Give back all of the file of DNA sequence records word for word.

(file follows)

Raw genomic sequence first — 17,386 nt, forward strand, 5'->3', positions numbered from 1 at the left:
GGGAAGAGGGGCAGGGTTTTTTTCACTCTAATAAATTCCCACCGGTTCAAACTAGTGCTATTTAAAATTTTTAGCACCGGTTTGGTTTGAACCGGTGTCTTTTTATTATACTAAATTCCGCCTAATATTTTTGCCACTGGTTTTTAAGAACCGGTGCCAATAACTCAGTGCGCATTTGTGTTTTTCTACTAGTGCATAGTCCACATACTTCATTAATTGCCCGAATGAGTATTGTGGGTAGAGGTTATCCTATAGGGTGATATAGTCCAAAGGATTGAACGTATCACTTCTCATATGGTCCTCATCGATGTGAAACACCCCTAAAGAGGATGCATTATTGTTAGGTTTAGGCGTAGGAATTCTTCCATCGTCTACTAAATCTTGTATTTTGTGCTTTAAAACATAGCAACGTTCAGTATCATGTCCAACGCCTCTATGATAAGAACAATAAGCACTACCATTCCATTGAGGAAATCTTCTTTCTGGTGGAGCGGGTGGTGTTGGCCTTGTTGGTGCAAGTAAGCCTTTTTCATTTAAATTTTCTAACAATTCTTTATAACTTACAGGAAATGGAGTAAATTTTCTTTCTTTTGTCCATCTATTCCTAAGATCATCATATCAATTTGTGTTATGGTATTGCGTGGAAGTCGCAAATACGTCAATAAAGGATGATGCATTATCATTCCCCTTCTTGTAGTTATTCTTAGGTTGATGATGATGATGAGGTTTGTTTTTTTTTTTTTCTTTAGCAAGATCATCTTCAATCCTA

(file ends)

Raw genomic sequence first — 17,386 nt, forward strand, 5'->3', positions numbered from 1 at the left:
GGGAAGAGGGGCAGGGTTTTTTTCACTCTAATAAATTCCCACCGGTTCAAACTAGTGCTATTTAAAATTTTTAGCACCGGTTTGGTTTGAACCGGTGTCTTTTTATTATACTAAATTCCGCCTAATATTTTTGCCACTGGTTTTTAAGAACCGGTGCCAATAACTCAGTGCGCATTTGTGTTTTTCTACTAGTGCATAGTCCACATACTTCATTAATTGCCCGAATGAGTATTGTGGGTAGAGGTTATCCTATAGGGTGATATAGTCCAAAGGATTGAACGTATCACTTCTCATATGGTCCTCATCGATGTGAAACACCCCTAAAGAGGATGCATTATTGTTAGGTTTAGGCGTAGGAATTCTTCCATCGTCTACTAAATCTTGTATTTTGTGCTTTAAAACATAGCAACGTTCAGTATCATGTCCAACGCCTCTATGATAAGAACAATAAGCACTACCATTCCATTGAGGAAATCTTCTTTCTGGTGGAGCGGGTGGTGTTGGCCTTGTTGGTGCAAGTAAGCCTTTTTCATTTAAATTTTCTAACAATTCTTTATAACTTACAGGAAATGGAGTAAATTTTCTTTCTTTTGTCCATCTATTCCTAAGATCATCATATCAATTTGTGTTATGGTATTGCGTGGAAGTCGCAAATACGTCAATAAAGGATGATGCATTATCATTCCCCTTCTTGTAGTTATTCTTAGGTTGATGATGATGATGAGGTTTGTTTTTTTTTTTTTCTTTAGCAAGATCATCTTCAATCCTA